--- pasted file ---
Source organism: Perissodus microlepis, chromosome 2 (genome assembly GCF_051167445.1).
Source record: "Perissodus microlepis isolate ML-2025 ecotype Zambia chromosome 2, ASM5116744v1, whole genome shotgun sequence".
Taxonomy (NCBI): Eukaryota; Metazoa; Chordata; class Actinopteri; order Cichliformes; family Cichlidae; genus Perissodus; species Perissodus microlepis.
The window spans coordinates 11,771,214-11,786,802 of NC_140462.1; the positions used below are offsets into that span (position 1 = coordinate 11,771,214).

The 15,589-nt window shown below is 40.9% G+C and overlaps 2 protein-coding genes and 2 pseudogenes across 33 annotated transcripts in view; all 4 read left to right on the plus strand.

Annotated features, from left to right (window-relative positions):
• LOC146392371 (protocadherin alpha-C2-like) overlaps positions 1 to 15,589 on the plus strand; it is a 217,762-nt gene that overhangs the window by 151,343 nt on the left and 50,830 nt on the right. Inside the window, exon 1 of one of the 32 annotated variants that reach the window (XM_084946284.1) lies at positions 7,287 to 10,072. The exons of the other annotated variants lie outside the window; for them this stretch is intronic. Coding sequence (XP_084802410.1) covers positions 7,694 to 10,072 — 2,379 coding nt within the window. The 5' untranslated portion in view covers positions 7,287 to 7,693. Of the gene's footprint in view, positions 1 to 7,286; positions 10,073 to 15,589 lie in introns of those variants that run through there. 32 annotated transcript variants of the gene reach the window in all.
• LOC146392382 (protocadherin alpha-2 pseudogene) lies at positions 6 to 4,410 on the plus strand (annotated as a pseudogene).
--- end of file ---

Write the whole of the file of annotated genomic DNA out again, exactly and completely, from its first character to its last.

Source organism: Perissodus microlepis, chromosome 2 (genome assembly GCF_051167445.1).
Source record: "Perissodus microlepis isolate ML-2025 ecotype Zambia chromosome 2, ASM5116744v1, whole genome shotgun sequence".
Taxonomy (NCBI): Eukaryota; Metazoa; Chordata; class Actinopteri; order Cichliformes; family Cichlidae; genus Perissodus; species Perissodus microlepis.
The window spans coordinates 11,771,214-11,786,802 of NC_140462.1; the positions used below are offsets into that span (position 1 = coordinate 11,771,214).

The 15,589-nt window shown below is 40.9% G+C and overlaps 2 protein-coding genes and 2 pseudogenes across 33 annotated transcripts in view; all 4 read left to right on the plus strand.

Annotated features, from left to right (window-relative positions):
• LOC146392371 (protocadherin alpha-C2-like) overlaps positions 1 to 15,589 on the plus strand; it is a 217,762-nt gene that overhangs the window by 151,343 nt on the left and 50,830 nt on the right. Inside the window, exon 1 of one of the 32 annotated variants that reach the window (XM_084946284.1) lies at positions 7,287 to 10,072. The exons of the other annotated variants lie outside the window; for them this stretch is intronic. Coding sequence (XP_084802410.1) covers positions 7,694 to 10,072 — 2,379 coding nt within the window. The 5' untranslated portion in view covers positions 7,287 to 7,693. Of the gene's footprint in view, positions 1 to 7,286; positions 10,073 to 15,589 lie in introns of those variants that run through there. 32 annotated transcript variants of the gene reach the window in all.
• LOC146392382 (protocadherin alpha-2 pseudogene) lies at positions 6 to 4,410 on the plus strand (annotated as a pseudogene).